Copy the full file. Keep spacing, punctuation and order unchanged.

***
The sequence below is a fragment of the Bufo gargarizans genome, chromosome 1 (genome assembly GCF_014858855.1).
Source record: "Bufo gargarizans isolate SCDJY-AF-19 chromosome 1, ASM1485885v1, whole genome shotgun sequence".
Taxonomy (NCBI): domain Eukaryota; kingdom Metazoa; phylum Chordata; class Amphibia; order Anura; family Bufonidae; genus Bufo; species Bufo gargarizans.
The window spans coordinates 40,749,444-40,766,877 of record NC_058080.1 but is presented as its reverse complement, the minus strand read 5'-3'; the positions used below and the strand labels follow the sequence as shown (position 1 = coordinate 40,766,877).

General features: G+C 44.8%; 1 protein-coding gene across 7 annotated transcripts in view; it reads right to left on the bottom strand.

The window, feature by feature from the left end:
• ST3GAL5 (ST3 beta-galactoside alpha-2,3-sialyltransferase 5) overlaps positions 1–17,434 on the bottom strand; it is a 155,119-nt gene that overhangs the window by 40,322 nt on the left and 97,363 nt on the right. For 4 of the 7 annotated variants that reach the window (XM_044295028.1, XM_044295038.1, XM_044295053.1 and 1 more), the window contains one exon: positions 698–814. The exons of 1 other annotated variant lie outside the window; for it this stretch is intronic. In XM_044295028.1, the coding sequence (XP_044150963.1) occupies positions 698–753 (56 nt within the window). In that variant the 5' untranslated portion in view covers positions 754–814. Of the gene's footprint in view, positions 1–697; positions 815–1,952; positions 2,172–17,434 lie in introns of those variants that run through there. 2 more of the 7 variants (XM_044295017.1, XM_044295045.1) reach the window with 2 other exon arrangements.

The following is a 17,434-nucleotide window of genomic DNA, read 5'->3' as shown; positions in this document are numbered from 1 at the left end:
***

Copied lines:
The sequence below is a fragment of the Bufo gargarizans genome, chromosome 1 (genome assembly GCF_014858855.1).
Source record: "Bufo gargarizans isolate SCDJY-AF-19 chromosome 1, ASM1485885v1, whole genome shotgun sequence".
Taxonomy (NCBI): domain Eukaryota; kingdom Metazoa; phylum Chordata; class Amphibia; order Anura; family Bufonidae; genus Bufo; species Bufo gargarizans.
The window spans coordinates 40,749,444-40,766,877 of record NC_058080.1 but is presented as its reverse complement, the minus strand read 5'-3'; the positions used below and the strand labels follow the sequence as shown (position 1 = coordinate 40,766,877).

General features: G+C 44.8%; 1 protein-coding gene across 7 annotated transcripts in view; it reads right to left on the bottom strand.

The window, feature by feature from the left end:
• ST3GAL5 (ST3 beta-galactoside alpha-2,3-sialyltransferase 5) overlaps positions 1–17,434 on the bottom strand; it is a 155,119-nt gene that overhangs the window by 40,322 nt on the left and 97,363 nt on the right. For 4 of the 7 annotated variants that reach the window (XM_044295028.1, XM_044295038.1, XM_044295053.1 and 1 more), the window contains one exon: positions 698–814. The exons of 1 other annotated variant lie outside the window; for it this stretch is intronic. In XM_044295028.1, the coding sequence (XP_044150963.1) occupies positions 698–753 (56 nt within the window). In that variant the 5' untranslated portion in view covers positions 754–814. Of the gene's footprint in view, positions 1–697; positions 815–1,952; positions 2,172–17,434 lie in introns of those variants that run through there. 2 more of the 7 variants (XM_044295017.1, XM_044295045.1) reach the window with 2 other exon arrangements.

The following is a 17,434-nucleotide window of genomic DNA, read 5'->3' as shown; positions in this document are numbered from 1 at the left end: